“We like the idea of doing a little bit of everything,” says Ari. She notices that a lot of big farms are not diverse, but instead they often plant one or two main crops, which can be risky down the line. She offers as a current example the fact that walnut prices have dropped, which means that farms primarily growing walnuts are in trouble.
“We see a lot of orchards around our area are being chopped down, and now they’re planting just almonds,” says Ari. “It’s important to have diversity with what you grow because it gives you a safety net if something goes wrong.”
Diversity also supports resilience amid the uncertainty of climate change. This winter, many farms in Northern California were struck by storms and flooding, and Winters Fruit Tree was no exception. Flooding on their farm delayed plantings and weathered their orchards. But even as things have been delayed this spring and summer, their crop diversity means that they are always able to bring something to the farmers market.
“Having diversity just helps with everything,” says Ari. “It’s also better for the environment because you’re not depleting the soil by doing too much of one thing.”
“It opens new doors as well,” adds Phil Jr. In 2021, he took on the project of raising chickens. “The next step we’re thinking about is taking chicken manure and trying to apply that to the orchard. [Diversity] gives you new ideas and openings to try different things.”
Phil Jr. notes that they acquired many of their birds and equipment from a neighboring producer, who was going into retirement without a successor to take over his operations. The average age of farm producers is now 57, having risen over the past few years, which means that more farmers are facing the decision of how to transition their operations to the next generation of stewards.
Carrying Family Legacies into the Farm’s Future
Ari, 30 years old, and Phil Jr., 29 years old are committed to keeping the family farm going. It’s something that they’ve thought about a lot.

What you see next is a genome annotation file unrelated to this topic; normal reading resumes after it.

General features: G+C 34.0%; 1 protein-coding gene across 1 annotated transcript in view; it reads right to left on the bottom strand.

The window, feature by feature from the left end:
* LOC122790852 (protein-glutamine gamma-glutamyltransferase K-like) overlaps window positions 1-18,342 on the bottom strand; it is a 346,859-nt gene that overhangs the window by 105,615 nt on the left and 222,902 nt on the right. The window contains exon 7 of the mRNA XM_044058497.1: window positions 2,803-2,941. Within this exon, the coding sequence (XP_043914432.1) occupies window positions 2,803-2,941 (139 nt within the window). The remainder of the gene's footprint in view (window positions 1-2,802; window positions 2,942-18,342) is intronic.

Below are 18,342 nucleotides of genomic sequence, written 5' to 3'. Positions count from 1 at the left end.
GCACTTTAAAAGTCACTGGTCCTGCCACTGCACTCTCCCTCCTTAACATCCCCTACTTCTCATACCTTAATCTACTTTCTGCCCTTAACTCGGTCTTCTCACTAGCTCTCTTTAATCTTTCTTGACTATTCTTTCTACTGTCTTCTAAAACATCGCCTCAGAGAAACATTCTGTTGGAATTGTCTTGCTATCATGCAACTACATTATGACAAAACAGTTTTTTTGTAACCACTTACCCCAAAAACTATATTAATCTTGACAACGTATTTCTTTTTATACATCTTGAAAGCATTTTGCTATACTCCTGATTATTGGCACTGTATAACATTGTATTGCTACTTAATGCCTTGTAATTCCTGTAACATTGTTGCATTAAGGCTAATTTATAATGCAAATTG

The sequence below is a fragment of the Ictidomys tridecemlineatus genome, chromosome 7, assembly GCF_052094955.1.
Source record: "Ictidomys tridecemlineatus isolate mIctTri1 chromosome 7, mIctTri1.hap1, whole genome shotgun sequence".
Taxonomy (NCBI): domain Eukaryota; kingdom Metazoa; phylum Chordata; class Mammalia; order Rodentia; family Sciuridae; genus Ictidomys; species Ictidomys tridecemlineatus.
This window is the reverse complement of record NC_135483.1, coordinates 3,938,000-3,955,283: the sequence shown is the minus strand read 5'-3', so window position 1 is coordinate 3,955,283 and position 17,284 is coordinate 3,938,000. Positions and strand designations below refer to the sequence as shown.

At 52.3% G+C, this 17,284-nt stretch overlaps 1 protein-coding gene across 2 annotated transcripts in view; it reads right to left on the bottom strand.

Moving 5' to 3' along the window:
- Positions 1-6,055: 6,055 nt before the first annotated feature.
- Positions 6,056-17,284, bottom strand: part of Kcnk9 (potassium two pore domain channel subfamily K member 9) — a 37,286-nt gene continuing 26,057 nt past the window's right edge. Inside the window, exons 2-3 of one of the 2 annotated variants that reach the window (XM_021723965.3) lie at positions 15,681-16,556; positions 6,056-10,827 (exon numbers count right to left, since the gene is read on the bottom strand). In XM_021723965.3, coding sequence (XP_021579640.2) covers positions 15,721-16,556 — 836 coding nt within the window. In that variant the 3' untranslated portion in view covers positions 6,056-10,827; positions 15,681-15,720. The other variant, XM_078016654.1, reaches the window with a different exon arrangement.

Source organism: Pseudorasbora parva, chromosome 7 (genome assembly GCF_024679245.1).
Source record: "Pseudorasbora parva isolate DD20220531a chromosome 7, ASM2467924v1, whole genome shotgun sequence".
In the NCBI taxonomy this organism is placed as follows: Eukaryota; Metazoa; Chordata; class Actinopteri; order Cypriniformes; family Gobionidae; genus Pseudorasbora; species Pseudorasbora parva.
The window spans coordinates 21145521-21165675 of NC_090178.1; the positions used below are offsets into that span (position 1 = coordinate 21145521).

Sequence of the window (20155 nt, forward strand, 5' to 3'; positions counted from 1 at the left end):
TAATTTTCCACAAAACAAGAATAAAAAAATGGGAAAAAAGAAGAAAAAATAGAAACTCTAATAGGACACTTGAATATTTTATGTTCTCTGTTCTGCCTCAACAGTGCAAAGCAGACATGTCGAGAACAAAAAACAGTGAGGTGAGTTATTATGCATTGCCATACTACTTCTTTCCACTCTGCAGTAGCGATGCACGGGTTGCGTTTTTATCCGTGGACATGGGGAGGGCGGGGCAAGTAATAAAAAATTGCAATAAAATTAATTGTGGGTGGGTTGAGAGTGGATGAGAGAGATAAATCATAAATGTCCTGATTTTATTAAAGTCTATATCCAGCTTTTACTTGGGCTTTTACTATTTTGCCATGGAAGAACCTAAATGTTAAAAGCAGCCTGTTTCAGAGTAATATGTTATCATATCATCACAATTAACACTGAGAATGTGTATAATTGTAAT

Phil Sr. and Carmen Carter are still working on the farm full-time, and their children are each fulfilling their own roles: Ari is a full-time Farm Manager, Phil Jr. is a full-time Farmer and Farm and Market Manager, and their sister, Ellie, is a part-time General Manager.
“You see all these older farmers that are going out because they don’t have kids that take interest,” says Phil Jr. “But there’s this sense of responsibility [for me] because not many people get a chance to take over a farm. The people that do want that option may never get it.”
Ari shares that sense of obligation and sees it as a way to honor the generations that came before her, on both sides of her family. Ari’s mother grew up in Mexico, and, along with many of her relatives, she would often cross the border to work on farms in Arizona.
“My grandma was out in the fields picking lettuce, and now me and my brother are here, managing and operating a farm,” says Ari. “You don’t really see a lot of Chicano kids doing this. And it’s mainly because they don’t get the opportunity to. You don’t have a lot of Latinos who are able to run a farm and pass it on to future members of their family.”
Building on a century of their family’s farming legacy keeps Ari and Phil motivated to care for their farmland, even in the face of many challenges. “Some days it’s really hard,” says Ari. “But I know that I’m respecting the land, and I’m taking care of it while I’m here. That’s what keeps me going.”
Find Winters Fruit Tree at the Ferry Plaza Farmers Market on Saturdays in their new location in front of the Ferry Terminal Plaza, along the Embarcadero, and at the Mission Community Market on Thursdays.